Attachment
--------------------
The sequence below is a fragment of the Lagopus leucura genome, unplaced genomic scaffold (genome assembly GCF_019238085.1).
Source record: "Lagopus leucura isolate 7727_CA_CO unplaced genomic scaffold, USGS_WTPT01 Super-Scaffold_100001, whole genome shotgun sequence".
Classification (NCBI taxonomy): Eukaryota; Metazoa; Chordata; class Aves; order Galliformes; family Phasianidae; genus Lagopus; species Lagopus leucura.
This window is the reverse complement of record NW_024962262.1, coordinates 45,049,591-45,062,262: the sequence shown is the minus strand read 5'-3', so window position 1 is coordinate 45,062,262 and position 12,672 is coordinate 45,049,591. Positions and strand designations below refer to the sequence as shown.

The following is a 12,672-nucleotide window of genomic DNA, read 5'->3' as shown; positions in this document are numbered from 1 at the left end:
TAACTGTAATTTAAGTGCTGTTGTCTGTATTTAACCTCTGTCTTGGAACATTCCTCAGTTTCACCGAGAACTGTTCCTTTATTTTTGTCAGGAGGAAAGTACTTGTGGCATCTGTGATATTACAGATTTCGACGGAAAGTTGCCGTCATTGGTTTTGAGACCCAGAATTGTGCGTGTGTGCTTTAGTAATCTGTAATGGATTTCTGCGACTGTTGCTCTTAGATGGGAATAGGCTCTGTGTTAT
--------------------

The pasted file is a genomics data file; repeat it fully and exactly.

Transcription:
The sequence below is a fragment of the Lagopus leucura genome, unplaced genomic scaffold (genome assembly GCF_019238085.1).
Source record: "Lagopus leucura isolate 7727_CA_CO unplaced genomic scaffold, USGS_WTPT01 Super-Scaffold_100001, whole genome shotgun sequence".
Classification (NCBI taxonomy): Eukaryota; Metazoa; Chordata; class Aves; order Galliformes; family Phasianidae; genus Lagopus; species Lagopus leucura.
This window is the reverse complement of record NW_024962262.1, coordinates 45,049,591-45,062,262: the sequence shown is the minus strand read 5'-3', so window position 1 is coordinate 45,062,262 and position 12,672 is coordinate 45,049,591. Positions and strand designations below refer to the sequence as shown.

The following is a 12,672-nucleotide window of genomic DNA, read 5'->3' as shown; positions in this document are numbered from 1 at the left end:
TAACTGTAATTTAAGTGCTGTTGTCTGTATTTAACCTCTGTCTTGGAACATTCCTCAGTTTCACCGAGAACTGTTCCTTTATTTTTGTCAGGAGGAAAGTACTTGTGGCATCTGTGATATTACAGATTTCGACGGAAAGTTGCCGTCATTGGTTTTGAGACCCAGAATTGTGCGTGTGTGCTTTAGTAATCTGTAATGGATTTCTGCGACTGTTGCTCTTAGATGGGAATAGGCTCTGTGTTAT